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What’s Next for the NIOSH Manual of Analytical Methods

Categories: Safety and Health Data

 

Many products essential to daily life are produced using  chemicals that can endanger human health unless properly controlled.  While the end product may be safe for the consumer, the workers who manufacture the product may be occupationally exposed to the chemical ingredients more directly or at higher concentrations than the consumer who uses the final product. Monitoring these occupational exposures is vital for determining if they are potentially harmful to workers and if action is needed to reduce or eliminate exposure. The National Institute for Occupational Safety and Health (NIOSH) has developed and rigorously evaluated over 300 methods for evaluating worker exposure that are available in the NIOSH Manual of Analytical Methods (NMAM). These methods describe not only the analysis procedure but how to collect samples for analysis. The results can indicate whether action is needed to reduce exposure.

The NMAM, which was first published in 1974, contains technical methods for sampling and analysis of contaminants in workplace air, and in the blood and urine of workers who are occupationally exposed. These methods have been developed or adapted by NIOSH or its partners and have been evaluated according to established experimental protocols and performance criteria. [1] NMAM also includes chapters that provide help on topics such as quality assurance, sampling, and portable instrumentation.  The Fourth Edition of the NMAM was the last version in print form, published in 1994 with three supplements published in 1996, 1998, and 2003. [2] NMAM is a standard resource for selecting analytical methods that provide consistency in the practice of industrial hygiene.  When selected and used properly, these methods assure accuracy and reliability of results. As we begin to publish solely in electronic format, we’d like your feedback about what you find useful and what we could improve.  Our goals for these Fifth Edition methods are that they be easily searchable for sampling media, analytical technique, equipment, and analyte.  We’d also like to know how we could improve the NMAM to be easier for you to use.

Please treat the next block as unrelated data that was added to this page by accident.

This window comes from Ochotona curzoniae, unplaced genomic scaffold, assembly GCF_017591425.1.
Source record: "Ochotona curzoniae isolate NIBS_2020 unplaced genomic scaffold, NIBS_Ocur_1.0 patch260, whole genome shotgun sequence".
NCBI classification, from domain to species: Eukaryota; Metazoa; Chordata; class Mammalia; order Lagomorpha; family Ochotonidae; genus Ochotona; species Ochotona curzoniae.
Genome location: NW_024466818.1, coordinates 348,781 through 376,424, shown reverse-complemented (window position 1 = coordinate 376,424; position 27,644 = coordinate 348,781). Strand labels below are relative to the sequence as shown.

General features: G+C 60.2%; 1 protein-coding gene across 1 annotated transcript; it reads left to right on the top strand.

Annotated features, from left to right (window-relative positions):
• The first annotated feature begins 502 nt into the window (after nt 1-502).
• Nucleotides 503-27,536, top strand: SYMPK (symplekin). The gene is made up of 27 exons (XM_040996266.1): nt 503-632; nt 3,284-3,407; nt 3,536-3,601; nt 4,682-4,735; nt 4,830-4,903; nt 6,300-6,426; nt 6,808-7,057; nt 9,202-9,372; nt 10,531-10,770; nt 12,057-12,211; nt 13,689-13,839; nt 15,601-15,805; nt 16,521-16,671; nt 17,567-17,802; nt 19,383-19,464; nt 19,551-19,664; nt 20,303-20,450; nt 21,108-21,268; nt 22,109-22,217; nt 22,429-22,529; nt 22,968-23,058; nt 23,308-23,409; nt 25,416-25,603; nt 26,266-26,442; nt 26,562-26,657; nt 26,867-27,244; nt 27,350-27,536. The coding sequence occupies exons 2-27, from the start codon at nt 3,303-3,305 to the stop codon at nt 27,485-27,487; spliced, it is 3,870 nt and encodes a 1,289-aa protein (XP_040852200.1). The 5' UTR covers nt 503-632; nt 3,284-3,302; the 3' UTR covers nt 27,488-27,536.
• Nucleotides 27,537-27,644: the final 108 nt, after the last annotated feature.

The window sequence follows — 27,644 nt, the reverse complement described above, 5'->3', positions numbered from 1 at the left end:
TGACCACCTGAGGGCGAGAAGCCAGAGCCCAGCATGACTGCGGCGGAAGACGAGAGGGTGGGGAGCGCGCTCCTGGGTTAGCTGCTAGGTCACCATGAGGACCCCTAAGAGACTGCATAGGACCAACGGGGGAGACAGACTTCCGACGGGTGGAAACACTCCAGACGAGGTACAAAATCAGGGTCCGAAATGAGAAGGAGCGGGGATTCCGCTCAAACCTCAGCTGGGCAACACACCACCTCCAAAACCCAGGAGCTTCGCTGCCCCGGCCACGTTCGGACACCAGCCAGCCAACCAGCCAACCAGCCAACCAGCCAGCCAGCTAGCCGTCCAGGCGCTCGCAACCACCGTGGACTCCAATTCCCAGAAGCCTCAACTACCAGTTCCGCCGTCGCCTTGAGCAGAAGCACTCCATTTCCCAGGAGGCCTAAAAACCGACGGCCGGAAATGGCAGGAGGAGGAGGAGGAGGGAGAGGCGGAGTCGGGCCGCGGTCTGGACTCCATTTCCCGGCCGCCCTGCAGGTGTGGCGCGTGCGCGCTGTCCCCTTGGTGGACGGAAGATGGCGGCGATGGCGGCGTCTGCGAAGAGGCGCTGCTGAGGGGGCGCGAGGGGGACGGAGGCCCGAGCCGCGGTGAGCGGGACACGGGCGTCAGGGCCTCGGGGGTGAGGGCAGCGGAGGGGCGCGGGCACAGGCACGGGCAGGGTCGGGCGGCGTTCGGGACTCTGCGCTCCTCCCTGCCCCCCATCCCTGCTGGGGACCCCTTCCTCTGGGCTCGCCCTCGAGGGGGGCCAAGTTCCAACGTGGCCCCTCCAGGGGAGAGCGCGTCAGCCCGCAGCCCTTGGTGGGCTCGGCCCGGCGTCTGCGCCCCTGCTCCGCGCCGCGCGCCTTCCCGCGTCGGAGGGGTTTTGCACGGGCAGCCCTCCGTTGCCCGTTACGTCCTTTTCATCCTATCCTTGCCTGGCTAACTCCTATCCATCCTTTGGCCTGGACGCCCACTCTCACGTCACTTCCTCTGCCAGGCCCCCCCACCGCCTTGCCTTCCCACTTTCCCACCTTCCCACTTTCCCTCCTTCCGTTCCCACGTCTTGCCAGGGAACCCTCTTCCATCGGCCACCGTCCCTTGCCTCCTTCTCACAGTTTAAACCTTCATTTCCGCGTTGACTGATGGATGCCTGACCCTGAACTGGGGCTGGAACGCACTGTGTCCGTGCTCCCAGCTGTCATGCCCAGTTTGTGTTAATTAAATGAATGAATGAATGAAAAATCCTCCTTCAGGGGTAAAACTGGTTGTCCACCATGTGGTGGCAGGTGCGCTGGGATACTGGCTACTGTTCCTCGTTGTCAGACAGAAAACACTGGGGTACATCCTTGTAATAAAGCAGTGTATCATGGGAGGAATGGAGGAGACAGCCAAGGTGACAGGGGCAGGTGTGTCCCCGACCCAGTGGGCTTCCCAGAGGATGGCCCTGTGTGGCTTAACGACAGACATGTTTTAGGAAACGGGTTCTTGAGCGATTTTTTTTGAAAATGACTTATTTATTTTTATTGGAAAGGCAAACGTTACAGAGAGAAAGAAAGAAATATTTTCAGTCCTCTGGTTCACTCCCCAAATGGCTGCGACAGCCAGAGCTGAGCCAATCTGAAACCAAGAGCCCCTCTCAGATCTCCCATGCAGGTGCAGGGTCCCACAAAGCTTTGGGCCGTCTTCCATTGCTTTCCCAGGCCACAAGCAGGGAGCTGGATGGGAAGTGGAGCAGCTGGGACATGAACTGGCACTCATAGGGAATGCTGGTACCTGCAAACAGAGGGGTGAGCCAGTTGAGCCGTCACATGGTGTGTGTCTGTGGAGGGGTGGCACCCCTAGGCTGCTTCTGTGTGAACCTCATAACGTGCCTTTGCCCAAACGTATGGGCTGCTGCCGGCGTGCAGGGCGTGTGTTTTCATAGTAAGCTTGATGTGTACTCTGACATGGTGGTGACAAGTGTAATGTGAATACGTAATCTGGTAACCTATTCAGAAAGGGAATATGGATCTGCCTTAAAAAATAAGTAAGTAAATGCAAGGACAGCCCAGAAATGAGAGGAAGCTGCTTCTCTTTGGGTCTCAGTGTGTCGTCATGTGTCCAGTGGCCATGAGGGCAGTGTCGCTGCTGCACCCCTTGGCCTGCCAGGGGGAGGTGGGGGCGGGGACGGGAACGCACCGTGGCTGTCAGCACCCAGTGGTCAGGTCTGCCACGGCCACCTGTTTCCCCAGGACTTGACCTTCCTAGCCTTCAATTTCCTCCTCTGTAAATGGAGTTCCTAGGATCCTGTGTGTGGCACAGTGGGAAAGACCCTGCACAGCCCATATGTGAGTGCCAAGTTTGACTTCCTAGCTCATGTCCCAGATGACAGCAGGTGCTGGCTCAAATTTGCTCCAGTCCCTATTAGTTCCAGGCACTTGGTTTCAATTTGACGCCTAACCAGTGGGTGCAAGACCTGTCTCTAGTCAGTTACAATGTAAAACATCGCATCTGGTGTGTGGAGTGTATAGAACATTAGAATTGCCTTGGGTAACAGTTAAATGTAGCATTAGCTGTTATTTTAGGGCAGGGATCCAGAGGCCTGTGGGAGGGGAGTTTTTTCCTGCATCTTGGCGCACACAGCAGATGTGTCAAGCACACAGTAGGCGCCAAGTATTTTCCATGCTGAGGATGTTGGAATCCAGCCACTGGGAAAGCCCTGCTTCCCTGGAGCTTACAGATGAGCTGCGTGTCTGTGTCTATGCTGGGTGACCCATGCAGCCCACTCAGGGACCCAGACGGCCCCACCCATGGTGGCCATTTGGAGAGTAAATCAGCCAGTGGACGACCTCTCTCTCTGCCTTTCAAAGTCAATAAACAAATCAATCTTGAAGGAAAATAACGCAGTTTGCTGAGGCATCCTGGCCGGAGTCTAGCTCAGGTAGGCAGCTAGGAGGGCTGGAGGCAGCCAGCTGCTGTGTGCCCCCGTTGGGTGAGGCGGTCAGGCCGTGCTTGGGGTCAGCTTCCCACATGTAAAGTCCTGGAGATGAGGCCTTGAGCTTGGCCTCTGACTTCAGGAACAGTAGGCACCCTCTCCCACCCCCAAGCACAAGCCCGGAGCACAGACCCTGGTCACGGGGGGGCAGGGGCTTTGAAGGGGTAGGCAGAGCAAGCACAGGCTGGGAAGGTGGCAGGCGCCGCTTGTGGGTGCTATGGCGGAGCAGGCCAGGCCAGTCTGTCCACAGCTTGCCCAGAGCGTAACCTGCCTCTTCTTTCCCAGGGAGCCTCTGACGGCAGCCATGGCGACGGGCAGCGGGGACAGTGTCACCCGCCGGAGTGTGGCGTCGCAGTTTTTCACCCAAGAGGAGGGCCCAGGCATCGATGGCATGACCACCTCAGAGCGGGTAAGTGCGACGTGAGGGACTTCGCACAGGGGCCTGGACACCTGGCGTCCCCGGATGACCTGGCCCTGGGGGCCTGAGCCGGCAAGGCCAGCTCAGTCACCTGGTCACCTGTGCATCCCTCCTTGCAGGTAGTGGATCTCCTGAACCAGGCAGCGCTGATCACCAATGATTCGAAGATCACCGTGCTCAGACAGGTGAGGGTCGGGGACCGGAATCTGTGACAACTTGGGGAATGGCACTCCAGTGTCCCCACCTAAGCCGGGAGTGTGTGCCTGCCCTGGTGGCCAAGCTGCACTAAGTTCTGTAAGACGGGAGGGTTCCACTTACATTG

We need your help!  Recently NIOSH, together with the American Industrial Hygiene Association, launched a survey to get your suggestions on how  to improve the NMAM.  Through the survey we are trying to find out if there are easier ways to present the methods, different electronic formats that would be more useful, different ways to search the methods, or gaps in the methods that are in the NMAM? It’s a short 23 question survey that should not take longer than 30 minutes to complete.  Please help us design the next generation of NMAM. To take the survey, click here

We also have a number of methods currently being evaluated and need labs willing to participate in round robin analyses to more completely evaluate these methods.  Please contact us in the comment section below or by e-mailing  Kevin Ashley ( kea0@cdc.gov) or Paula Fey O’Connor (pfo1@cdc.gov)  if you can participate.

Dale Shoemaker, PhD; Rosa Key-Schwartz, PhD; Gayle DeBord, PhD; and Yvonne Gagnon, MPH

The authors all work in the NIOSH Division of Applied Research and Technology.

References

[1] NIOSH [1995]. NIOSH Technical Report: Guidelines for air sampling and analytical method development and evaluation. By Kennedy ER, Fischbach TJ, Song R, Eller PM, Shulman SA. Cincinnati, OH: U.S. Department of Health and Human Services, Public Health Service, Centers for Disease Control and Prevention, National Institute for Occupational Safety and Health, DHHS (NIOSH) Publication No. 95-117.

[2] NIOSH Manual of Analytical Methods (NMAM®), 4th ed.
DHHS (NIOSH) Publication 94-113 (August, 1994),
1st Supplement Publication 96-135, 2nd Supplement Publication 98-119, 3rd Supplement 2003-154

Public Comments

Comments listed below are posted by individuals not associated with CDC, unless otherwise stated. These comments do not represent the official views of CDC, and CDC does not guarantee that any information posted by individuals on this site is correct, and disclaims any liability for any loss or damage resulting from reliance on any such information. Read more about our comment policy ».

  1. December 6, 2013 at 4:24 pm ET  -   Paul Wambach

    Some years back I attended a meeting in which NIOSH was soliciting comments on updating NIOSH 77-173 “Occupational Exposure Sampling Strategy Manual”. Combining that rewrite with a rewrite of the front chapters of NMAM would be an opportunity to address the whole measurement system. EPA QA/G-4 “Guidance on Systematic Planning Using the Data Quality Objectives Process” would be a good model for a document. Applying the DQO process concepts and terminology specifically to occupational exposure monitoring would help industrial hygienists and environmental chemists communicate and plan more effectively.